TAC Loss of Earning Capacity Benefits Rate
If you have been injured in a transport accident, you may be entitled to receive loss of earning capacity benefits. The calculation of the rate of loss of earning capacity benefits is treated differently to loss of earnings benefits by the TAC as the TAC does not deduct tax from the payment.
Typically, loss of earning capacity benefits commence 18 months after a transport accident (after the loss of earnings benefit period has expired). Persons injured in a transport accident are usually able to claim loss of earning capacity benefits for a period of 18 months following the transport accident, subject to providing certificates demonstrating that their transport accident injuries are causing incapacity for work.
In some circumstances loss of earning capacity benefits are able to be paid up until the date of the normal retirement age set for the injured person’s occupation. If there is not a normal retirement age set for the injured person’s occupation, the benefit is payable until the person can apply for the aged pension.
Calculation Methodology – “Earner”
The TAC’s typical method of calculating an entitlement to loss of earning capacity benefits for an earner is to use the rate of pre-accident weekly earnings from the loss of earnings assessment to calculate the entitlement. Click link here for an explanation of the calculation of pre-accident weekly earnings in loss of earnings benefits determinations.
This methodology may be appropriate in most situations. However, there are a number of circumstances where it may not be appropriate and the injured person could make a claim based on a higher rate. For example:
- A person is working part-time at the time of the accident and would have moved to full time employment by the time of the loss of earning capacity period.
- A person was not working at the time of the accident (but had worked in the 12 months prior to the accident) and would have returned to employment by the date of the loss of earning capacity period.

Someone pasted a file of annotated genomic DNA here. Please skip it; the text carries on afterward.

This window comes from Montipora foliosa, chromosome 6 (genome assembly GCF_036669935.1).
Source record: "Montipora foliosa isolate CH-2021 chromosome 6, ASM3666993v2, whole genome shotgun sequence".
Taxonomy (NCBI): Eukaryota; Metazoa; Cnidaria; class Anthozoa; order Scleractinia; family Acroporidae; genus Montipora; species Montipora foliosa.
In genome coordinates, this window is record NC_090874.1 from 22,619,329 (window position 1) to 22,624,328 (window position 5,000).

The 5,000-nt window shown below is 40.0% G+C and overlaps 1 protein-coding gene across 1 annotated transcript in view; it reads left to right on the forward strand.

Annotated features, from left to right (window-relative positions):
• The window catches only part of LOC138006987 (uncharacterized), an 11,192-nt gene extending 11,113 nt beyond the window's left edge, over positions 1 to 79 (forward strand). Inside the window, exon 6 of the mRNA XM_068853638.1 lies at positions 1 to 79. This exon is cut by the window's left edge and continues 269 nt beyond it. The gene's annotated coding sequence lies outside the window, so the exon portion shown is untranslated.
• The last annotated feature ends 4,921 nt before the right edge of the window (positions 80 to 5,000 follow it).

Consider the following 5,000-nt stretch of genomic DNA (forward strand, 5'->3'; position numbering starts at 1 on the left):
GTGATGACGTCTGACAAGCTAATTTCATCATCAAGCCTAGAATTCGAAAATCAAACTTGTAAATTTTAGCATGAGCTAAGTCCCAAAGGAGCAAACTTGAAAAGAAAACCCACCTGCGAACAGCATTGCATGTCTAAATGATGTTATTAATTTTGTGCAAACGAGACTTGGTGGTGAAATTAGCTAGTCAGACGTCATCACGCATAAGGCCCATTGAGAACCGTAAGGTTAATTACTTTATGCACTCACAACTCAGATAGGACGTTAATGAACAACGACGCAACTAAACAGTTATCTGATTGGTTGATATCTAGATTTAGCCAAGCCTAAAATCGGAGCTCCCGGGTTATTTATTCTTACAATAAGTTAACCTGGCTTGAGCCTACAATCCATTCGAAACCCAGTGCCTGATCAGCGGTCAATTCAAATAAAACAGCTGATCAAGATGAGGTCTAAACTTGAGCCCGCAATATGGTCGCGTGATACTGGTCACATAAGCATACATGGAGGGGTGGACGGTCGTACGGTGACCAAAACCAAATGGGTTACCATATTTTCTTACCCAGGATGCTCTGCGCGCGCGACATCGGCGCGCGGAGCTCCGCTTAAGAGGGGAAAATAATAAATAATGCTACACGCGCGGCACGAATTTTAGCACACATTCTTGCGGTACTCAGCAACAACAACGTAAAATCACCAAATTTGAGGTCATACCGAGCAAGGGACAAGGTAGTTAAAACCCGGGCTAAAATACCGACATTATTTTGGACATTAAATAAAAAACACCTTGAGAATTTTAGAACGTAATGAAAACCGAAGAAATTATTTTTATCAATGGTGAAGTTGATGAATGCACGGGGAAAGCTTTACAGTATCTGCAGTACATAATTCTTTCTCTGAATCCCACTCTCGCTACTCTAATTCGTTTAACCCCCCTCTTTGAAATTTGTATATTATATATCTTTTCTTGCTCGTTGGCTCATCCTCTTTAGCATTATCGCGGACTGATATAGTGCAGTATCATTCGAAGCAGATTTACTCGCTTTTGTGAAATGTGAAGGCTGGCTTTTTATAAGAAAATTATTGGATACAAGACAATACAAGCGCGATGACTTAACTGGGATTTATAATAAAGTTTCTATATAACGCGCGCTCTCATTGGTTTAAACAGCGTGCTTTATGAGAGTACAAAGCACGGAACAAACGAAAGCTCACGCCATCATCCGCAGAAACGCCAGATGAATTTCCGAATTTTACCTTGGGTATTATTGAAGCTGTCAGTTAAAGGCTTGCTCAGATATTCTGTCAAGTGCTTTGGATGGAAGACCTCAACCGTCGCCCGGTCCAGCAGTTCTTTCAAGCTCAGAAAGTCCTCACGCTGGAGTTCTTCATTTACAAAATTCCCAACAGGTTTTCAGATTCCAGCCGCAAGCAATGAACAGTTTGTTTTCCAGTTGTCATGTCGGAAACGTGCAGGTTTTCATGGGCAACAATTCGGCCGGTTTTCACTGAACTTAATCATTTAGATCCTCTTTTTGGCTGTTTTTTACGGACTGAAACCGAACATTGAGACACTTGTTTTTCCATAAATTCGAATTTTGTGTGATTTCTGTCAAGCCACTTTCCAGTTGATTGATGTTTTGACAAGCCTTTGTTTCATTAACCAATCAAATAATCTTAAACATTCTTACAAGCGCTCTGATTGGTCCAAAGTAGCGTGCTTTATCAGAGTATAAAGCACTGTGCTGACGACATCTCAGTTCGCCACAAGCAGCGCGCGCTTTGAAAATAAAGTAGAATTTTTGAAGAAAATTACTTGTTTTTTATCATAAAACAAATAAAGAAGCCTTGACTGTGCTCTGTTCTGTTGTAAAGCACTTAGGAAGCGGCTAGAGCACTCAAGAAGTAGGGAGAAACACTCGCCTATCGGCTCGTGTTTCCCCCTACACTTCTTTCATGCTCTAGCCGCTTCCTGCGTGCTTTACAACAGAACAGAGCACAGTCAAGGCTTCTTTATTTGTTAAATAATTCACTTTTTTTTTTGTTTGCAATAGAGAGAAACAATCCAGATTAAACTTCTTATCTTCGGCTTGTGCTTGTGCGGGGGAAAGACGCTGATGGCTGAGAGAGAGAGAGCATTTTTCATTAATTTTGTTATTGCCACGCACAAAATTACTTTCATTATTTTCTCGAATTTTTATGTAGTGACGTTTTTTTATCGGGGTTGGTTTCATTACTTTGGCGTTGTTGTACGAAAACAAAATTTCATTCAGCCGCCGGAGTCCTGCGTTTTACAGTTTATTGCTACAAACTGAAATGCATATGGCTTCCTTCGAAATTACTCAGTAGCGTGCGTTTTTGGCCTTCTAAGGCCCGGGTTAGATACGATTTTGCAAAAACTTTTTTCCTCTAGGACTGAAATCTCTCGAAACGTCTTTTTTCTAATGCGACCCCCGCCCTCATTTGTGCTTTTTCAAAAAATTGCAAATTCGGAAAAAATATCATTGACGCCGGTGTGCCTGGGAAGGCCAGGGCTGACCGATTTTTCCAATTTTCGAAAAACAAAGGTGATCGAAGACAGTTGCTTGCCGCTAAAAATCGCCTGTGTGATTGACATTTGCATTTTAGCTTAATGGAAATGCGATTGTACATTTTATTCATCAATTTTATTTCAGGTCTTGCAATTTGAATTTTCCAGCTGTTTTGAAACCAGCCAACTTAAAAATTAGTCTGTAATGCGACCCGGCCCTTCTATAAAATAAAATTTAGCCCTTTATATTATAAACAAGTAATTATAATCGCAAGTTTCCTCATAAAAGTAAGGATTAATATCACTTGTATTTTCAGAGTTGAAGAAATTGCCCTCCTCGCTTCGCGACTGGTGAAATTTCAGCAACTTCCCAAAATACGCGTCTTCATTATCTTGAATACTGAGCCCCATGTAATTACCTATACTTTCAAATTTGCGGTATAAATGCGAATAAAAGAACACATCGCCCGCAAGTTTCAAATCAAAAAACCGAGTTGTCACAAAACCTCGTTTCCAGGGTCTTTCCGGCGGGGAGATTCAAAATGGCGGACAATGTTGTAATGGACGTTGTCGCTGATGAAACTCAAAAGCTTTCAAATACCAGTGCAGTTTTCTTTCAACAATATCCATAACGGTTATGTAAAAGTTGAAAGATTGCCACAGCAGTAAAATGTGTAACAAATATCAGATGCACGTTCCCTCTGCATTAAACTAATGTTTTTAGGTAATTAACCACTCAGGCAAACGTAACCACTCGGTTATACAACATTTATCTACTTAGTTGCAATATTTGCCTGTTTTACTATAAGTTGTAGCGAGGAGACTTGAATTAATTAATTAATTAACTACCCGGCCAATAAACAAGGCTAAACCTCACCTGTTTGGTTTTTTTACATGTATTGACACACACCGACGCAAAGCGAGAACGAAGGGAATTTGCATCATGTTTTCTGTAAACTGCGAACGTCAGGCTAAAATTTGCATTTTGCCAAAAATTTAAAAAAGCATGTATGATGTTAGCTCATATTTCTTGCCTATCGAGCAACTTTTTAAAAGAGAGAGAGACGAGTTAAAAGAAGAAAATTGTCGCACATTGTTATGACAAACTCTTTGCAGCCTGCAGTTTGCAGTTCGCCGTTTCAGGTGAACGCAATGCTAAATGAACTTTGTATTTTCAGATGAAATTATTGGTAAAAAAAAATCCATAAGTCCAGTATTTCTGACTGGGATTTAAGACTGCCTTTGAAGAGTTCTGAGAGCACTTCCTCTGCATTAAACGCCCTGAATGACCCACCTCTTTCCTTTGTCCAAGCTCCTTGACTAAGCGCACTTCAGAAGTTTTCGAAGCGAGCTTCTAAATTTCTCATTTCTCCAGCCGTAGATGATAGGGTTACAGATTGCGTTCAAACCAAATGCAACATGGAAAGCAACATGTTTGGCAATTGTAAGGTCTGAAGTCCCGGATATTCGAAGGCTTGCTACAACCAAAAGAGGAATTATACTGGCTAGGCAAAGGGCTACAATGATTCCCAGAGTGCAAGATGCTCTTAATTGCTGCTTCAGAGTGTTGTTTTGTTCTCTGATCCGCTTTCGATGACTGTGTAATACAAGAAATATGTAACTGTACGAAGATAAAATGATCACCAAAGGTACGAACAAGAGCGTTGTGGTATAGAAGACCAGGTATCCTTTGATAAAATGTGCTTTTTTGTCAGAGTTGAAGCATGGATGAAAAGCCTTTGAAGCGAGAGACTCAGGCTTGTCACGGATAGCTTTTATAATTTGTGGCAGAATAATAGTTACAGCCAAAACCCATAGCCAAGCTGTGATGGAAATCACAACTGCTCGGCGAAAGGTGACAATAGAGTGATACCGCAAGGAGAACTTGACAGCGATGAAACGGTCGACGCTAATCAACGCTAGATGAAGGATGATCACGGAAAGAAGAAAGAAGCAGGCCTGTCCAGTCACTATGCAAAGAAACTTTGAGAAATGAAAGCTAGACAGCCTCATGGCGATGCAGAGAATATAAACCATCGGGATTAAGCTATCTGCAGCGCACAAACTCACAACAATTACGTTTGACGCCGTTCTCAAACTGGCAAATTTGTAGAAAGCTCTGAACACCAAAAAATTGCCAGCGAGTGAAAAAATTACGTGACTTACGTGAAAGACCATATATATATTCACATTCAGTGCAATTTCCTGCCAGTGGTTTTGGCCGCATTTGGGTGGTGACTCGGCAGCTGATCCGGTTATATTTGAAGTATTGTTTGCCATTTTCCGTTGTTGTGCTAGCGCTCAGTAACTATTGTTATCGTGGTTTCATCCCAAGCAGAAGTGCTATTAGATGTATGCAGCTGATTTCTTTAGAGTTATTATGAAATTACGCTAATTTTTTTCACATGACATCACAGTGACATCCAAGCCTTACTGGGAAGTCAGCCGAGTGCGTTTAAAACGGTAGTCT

- A person was working on a full-time basis in lower paid employment and would have transitioned into higher paid employment by the time of the loss of earning capacity period (for example, had demonstrated a pathway to higher paid employment in an alternative industry whether through the completion of studies or the achievement of practical training).
- A person is not able to demonstrate their full capacity due to carer responsibilities and is limited in the number of hours or type of work that they can perform (i.e. caring for an elderly family member or child) and that the injured person would have been relieved of these responsibilities at the time of becoming eligible for loss of earning capacity benefits.
- In situations where an amount cannot be determined with the usual methodology (such as where the injured person was for example, a student), then the amount can be deemed to be 100% of average Victorian weekly earnings (of which the rate of loss of earning capacity benefits will be 80%).
The law surrounding loss of earning capacity benefits is restrictive in that it does not allow for an injured person to rely upon common law concepts of future capacity. For example, an intelligent high school student who had not commenced a course in IT would not be able to claim loss of earning capacity benefits based on a computer programmer’s salary.
Calculation Methodology – “Non Earner”
There may be situations where a person is a “non-earner” but they nonetheless have suffered a loss of earning capacity. These cases are difficult. Fortitude Legal succeeded in litigation in a case relying on this provision (see Mawson v TAC  VCAT 913). This case is believed to be the only case squarely addressing this provision. There, the injured person was 18 at the time of their transport accident. The injured person was unemployed and in receipt of Centrelink benefits. The injured person had endured a very difficult and impoverished upbringing, extremely limited education and had performed brief and sporadic work in the past. She was then very seriously injured in the transport accident. Essentially, given the injured person’s difficult background, the TAC attempted to argue that the injured person was effectively a ‘write-off’ in relation to having any earning capacity at the time of the transport accident. We found this to be an unfair and incorrect characterisation, effectively meaning that where you live, and the opportunities you have had in your earlier years dictate your entitlement. The President of the Tribunal found in the injured person’s favour, noting the overly pessimistic view of the injured person the TAC attempted to portray. Cases involving young people with limited work histories and difficult backgrounds are easy to be treated as ‘too hard’ – however, proper analysis of the law and gathering the required evidence, along with an open mind, can lead to successful access to substantial entitlements here.
Pre-Accident Earning Capacity – TAC Requirement to pay Loss of Earning Capacity Benefits at 80% of Pre-Accident Earning Capacity